Clearly Cardinal Brady’s time at helm is almost up
One of the saddest sights this week has been watching Cardinal Sean Brady trying to defend the indefensible. He is a good man caught up in a public struggle for the soul of the Irish Catholic Church, and he is now well out of his depth.
Two years ago when the story broke about his involvement in a secret meeting with a young victim of the paedophile Brendan Smyth, I was one of the few commentators to suggest publicly that Cardinal Brady should resign.
Even then it was obvious to me that the game was up, and afterwards a number of prominent people told me privately that they agreed with my view.
However, Cardinal Brady chose to struggle on, in an attempt to spearhead reforms as a “wounded healer”. He has tried to do so with dignity and courage, and his many friends inside and outside the Catholic Church wince for this decent human being who became the wrong man in the wrong place at the wrong time.
The latest important revelations in the BBC’s This World programme have put further pressure on Cardinal Brady, and his involvement in the Brendan Smyth scandal is symbolic of the Catholic Church’s failure to deal properly with the cancer of clerical child sex abuse.
Cardinal Brady has chosen to stay on and to fight his corner. This does not surprise me. Whatever he may feel personally, you can be sure that the Vatican is watching every move.
Even if the cardinal decides to hand in his resignation, I doubt if the Vatican will accept it just now. Sean Brady is a high profile scapegoat for an institutional failure that goes right to the top.
Of course he should have done much more in 1975 when he discovered that young people were being abused. However, he was no better and no worse than his peers in a system where no-one had the courage to by-pass the Catholic Church and go straight to the police and the children’s parents.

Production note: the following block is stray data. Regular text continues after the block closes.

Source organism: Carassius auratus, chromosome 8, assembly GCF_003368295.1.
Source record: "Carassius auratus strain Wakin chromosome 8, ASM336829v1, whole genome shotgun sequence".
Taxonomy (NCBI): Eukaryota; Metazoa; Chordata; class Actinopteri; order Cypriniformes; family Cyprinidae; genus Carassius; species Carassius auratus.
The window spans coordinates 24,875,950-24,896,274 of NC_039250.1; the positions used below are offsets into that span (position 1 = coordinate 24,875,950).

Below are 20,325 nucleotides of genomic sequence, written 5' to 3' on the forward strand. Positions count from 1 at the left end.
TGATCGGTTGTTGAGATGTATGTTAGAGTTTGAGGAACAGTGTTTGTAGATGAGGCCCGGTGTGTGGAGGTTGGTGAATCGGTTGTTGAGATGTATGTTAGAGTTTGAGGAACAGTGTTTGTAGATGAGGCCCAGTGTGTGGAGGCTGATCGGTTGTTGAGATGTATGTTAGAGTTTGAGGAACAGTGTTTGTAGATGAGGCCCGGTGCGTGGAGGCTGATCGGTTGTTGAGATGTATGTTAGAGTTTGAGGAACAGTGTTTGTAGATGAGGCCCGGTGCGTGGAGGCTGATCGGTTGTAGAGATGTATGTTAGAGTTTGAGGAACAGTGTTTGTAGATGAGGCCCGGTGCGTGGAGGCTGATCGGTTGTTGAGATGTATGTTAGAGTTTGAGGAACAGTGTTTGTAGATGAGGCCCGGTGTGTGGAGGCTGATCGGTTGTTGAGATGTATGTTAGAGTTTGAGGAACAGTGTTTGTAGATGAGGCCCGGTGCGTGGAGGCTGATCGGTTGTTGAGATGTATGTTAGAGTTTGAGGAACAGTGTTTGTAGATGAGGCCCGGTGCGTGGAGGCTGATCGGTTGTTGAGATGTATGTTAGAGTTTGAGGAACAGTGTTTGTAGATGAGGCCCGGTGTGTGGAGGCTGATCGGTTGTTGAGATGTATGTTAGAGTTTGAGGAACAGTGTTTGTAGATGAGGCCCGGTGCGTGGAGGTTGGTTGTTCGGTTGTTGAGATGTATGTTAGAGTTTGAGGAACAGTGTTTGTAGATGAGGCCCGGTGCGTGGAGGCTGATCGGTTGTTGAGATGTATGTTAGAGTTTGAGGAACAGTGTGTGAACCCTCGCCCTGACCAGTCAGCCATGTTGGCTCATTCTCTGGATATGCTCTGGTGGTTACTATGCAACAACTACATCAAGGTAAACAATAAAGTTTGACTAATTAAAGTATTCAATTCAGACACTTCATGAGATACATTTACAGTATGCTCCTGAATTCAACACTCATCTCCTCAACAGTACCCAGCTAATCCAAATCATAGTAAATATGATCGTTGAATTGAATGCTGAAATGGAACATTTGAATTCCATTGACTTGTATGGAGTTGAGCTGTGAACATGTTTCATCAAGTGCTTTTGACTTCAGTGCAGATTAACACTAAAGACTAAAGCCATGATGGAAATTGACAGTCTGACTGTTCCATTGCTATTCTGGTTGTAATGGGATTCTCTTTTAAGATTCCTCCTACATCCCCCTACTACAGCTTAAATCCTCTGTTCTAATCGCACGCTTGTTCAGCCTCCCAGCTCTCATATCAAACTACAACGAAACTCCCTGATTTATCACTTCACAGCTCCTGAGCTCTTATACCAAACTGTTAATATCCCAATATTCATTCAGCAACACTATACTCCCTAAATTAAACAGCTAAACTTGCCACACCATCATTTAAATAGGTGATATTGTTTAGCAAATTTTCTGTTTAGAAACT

Lest any one is tempted to take a holier-than-thou attitude, we all have known of situations where it was better not to sacrifice a career by making a stand and to push the problem up the line.
When Sean Brady’s superiors failed to put pressure on the relevant church authorities in 1975, the problem got much worse, and now that church is deservedly reaping the whirlwind.
My guess is that Cardinal Brady, now 72, will be kept in post until after the important International Eucharistic Congress in Dublin next month, and that sooner rather than later he will retire, or be retired.
However, the cardinal is under immense pressure and his position seems precarious but whether Sean Brady goes or stays in the short term is beside the point. The major problem is that the Catholic Church in Ireland has badly lost its way and has betrayed its people.
By trying to censor a popular and perceptive priest like Fr Brian D’Arcy and others in the Republic, the Vatican is showing that autocracy still rules all. But did any one really expect a hardliner like Cardinal Ratzinger to become a ‘liberal’ Pope Benedict overnight?
However, the most damning indictment this week was the Irish Church’s claim that in 1975 there were no church or state guidelines about dealing with allegations of child abuse. That is a total cop-out, from an institution which is supposed to base its existence on the teachings of Christ, who is quoted in St Matthew’s Gospel with this devastating judgment:
“Whoso shall offend one of these little ones who believe in me, it were better for him that a millstone were hanged about his neck, and that he were drowned in the depth of the sea.”
That really says it all.